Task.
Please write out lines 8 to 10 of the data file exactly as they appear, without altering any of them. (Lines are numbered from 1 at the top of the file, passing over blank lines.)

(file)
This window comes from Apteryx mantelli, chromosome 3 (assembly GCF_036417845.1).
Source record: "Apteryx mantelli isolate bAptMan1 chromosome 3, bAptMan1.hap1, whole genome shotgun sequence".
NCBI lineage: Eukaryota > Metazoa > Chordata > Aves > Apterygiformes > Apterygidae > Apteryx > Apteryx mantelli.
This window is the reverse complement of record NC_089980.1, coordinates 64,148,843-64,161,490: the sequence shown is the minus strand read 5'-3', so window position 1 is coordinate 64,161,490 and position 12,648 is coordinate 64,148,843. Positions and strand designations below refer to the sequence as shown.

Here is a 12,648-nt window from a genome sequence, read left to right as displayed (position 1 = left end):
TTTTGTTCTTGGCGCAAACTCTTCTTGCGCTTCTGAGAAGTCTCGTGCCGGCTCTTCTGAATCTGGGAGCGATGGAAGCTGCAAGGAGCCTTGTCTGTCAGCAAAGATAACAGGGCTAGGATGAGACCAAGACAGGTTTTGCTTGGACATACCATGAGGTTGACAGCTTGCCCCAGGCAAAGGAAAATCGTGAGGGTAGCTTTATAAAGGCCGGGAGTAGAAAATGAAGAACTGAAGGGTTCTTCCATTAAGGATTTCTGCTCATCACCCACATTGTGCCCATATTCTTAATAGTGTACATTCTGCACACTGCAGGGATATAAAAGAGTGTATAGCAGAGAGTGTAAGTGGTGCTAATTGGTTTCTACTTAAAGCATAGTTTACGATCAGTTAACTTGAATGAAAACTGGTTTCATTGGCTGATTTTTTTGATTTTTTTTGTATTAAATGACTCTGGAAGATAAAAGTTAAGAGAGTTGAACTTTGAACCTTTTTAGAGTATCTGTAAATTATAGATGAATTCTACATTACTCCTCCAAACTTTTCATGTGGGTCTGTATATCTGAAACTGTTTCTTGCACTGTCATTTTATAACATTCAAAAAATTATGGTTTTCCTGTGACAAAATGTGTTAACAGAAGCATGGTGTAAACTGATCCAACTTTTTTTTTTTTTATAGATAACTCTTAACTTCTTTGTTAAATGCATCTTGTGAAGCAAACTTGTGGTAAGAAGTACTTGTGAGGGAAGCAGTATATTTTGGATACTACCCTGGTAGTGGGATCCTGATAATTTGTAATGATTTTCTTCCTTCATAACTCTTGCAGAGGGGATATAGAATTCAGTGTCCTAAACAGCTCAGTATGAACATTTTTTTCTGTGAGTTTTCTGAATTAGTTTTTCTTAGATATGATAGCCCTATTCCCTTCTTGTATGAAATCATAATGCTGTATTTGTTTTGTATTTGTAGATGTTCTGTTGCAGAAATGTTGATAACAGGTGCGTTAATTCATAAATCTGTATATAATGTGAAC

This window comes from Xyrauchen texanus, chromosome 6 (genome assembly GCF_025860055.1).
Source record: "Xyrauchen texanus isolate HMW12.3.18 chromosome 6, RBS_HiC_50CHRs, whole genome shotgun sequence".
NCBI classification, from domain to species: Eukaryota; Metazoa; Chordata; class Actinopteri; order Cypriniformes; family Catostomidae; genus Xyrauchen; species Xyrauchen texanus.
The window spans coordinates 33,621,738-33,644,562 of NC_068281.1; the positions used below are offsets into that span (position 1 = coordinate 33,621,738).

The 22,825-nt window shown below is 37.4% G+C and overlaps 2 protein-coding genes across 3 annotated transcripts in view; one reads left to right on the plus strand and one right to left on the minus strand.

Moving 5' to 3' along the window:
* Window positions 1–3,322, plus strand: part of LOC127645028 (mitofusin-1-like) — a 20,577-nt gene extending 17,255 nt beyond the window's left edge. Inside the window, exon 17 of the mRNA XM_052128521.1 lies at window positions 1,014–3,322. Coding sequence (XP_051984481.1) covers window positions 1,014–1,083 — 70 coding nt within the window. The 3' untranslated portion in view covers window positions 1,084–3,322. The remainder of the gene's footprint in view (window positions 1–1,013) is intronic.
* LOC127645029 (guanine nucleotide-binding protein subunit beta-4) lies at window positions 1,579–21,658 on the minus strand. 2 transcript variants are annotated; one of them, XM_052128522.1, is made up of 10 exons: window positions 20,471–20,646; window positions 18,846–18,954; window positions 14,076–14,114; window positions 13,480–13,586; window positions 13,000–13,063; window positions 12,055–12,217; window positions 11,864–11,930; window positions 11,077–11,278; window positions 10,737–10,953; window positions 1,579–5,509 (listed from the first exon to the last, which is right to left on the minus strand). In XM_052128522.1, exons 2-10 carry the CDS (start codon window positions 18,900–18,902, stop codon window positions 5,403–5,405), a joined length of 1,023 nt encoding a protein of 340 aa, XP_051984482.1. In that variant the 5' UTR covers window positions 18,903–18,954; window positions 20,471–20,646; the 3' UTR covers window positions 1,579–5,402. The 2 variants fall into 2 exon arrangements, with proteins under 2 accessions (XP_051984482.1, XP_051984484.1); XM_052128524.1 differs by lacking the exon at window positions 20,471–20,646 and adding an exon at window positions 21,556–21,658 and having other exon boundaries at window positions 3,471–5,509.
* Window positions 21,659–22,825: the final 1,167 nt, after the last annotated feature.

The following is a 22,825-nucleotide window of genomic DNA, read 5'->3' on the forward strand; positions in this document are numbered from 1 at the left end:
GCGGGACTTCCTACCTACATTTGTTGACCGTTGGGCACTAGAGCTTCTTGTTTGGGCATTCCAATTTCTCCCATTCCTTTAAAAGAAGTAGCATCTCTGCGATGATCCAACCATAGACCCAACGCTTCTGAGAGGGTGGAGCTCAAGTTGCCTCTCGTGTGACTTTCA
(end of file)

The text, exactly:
Source record: "Xyrauchen texanus isolate HMW12.3.18 chromosome 6, RBS_HiC_50CHRs, whole genome shotgun sequence".
NCBI classification, from domain to species: Eukaryota; Metazoa; Chordata; class Actinopteri; order Cypriniformes; family Catostomidae; genus Xyrauchen; species Xyrauchen texanus.
The window spans coordinates 33,621,738-33,644,562 of NC_068281.1; the positions used below are offsets into that span (position 1 = coordinate 33,621,738).